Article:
Salinisation: occurs when the water in soils evaporates in high temperatures, drawing salts from the soil to the surface. These salts are toxic to many plants and make the
land unusable. This has consequences such as low yields, poor profits and even starvation. Irrigation of land - when water is brought to land that is naturally dry - can
cause salinisation on desert margins.
What are cold environments?
Cold environments experience temperatures that are at or below zero degrees Celcius for long periods
of time.
Examples of cold environments
1. Antarctica
2. Greenland
3. Canada
4. Northern Alaska
5. Parts of Iceland
6. Norwegian islands- Svalbard
Characteristics of cold environments
1. Climate
1. Climate
- Winter temperatures often fall
- The climate is less extreme,
below -50° C
winter temperature may drop
- These areas have low
to -20° C
precipitation (snow) totals
- The brief summers can be
2. Soils
quite warm
- Permanently covered by ice so
- Amounts of precipitation
soils are permanently frozen
(mainly snow) can be high in
3. Plants
coastal regions
2. Soils
- Some plants such as mosses
and lichens are found on the
- Soils are frozen (permafrost)
fringes of the ice
but in summer will melt closer
4. Animals
to surface
- Polar bears are well adapted
- Soils are generally infertile.
(to retain heat they have thick
Water draining through soils
fur, an insulating layer of fat
removes nutrients.
3. Plants
and foot pads to absorb
- Low-growing flowering plants
- In the Antarctic, penguins lay
such as Arctic moss.
their eggs on land and bring up
- Low bushes and small trees
their young before returning to
may grow in warmer regions
4. Animals
the ocean.
- More animals live here such
as Arctic fox and Arctic hare
How does vegetation adapt to
cold environments?
Few plants, if any, are found in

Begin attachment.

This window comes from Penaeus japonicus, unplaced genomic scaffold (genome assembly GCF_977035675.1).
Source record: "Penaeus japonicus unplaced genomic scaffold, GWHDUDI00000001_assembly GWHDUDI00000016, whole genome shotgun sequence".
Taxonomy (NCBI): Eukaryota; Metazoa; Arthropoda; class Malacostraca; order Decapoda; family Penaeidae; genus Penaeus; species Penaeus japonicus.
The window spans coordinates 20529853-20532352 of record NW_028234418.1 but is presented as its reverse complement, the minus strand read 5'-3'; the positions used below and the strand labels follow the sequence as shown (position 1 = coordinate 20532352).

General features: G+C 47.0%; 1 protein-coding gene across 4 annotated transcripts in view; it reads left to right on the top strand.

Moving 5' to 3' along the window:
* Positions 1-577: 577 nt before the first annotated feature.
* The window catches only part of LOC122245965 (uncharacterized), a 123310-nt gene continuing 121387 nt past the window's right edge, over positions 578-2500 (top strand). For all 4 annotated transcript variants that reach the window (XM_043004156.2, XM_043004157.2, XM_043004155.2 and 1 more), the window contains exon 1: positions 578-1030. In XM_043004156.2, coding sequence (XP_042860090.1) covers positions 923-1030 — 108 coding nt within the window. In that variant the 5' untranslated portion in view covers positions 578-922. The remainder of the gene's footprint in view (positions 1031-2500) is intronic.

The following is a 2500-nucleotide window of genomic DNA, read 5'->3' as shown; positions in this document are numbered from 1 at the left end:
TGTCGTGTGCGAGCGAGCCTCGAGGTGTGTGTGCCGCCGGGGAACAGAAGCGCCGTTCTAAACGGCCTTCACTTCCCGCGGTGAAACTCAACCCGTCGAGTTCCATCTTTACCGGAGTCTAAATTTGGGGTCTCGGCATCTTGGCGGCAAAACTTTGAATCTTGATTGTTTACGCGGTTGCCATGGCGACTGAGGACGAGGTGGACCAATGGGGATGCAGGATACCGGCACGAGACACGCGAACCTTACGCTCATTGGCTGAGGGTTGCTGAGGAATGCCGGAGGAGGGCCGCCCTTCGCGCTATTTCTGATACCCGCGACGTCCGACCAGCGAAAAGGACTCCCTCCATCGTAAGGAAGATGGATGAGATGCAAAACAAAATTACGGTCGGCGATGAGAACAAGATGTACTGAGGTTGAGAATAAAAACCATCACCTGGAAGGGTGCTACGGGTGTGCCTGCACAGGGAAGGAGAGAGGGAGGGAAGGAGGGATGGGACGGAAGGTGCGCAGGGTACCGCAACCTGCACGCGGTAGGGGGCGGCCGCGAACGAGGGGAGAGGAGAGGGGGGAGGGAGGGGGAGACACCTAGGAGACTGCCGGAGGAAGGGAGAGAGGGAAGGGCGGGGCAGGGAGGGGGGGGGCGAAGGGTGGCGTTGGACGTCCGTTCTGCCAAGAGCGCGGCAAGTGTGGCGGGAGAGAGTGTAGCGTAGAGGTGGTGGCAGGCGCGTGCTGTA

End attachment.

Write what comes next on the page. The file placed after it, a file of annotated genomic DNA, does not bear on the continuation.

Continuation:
polar region, but a wide variety of
plants live in tundra environments.
The plants evolved a number of
special adaptations:
- Flowering and seed
formation happens in a
short time, so reproduction
take place during the short
- Plant are low-growing and
cushion-like to protect and
insulate them from the
strong dry winds
- Hairy stems help to keep
plants warm
- Thin and waxy leaves
reduce water loss
Opportunities for
development in Svalbard
1. Mineral Extraction
- Svalbard has rich
reserves of coal (main
economic activity)
2. Tourism
- Many people seek to
explore extreme
natural environments
3. Energy
- The most likely future
source is geothermal
energy, tapping into
the heat of the earth
and using it to
generate electricity
4. Fishing
- The cold water of
Barents Sea south of
Svalbard are one of
the richest fishing
grounds in the world
Challenges for development in
1. Extreme Temperatures
- Winter temperatures
can fall below -30° C.
- Such extreme temperatures
make it dangerous to work
outside, with a serious risk
of frostbite.
2. Construction
- There are many forms
of constructions
(building houses, shops,
constructing roads, harbours
and mining operations to
extract coal)
- Most construction work is
carried out during the brief
summers (limited light during
the winter)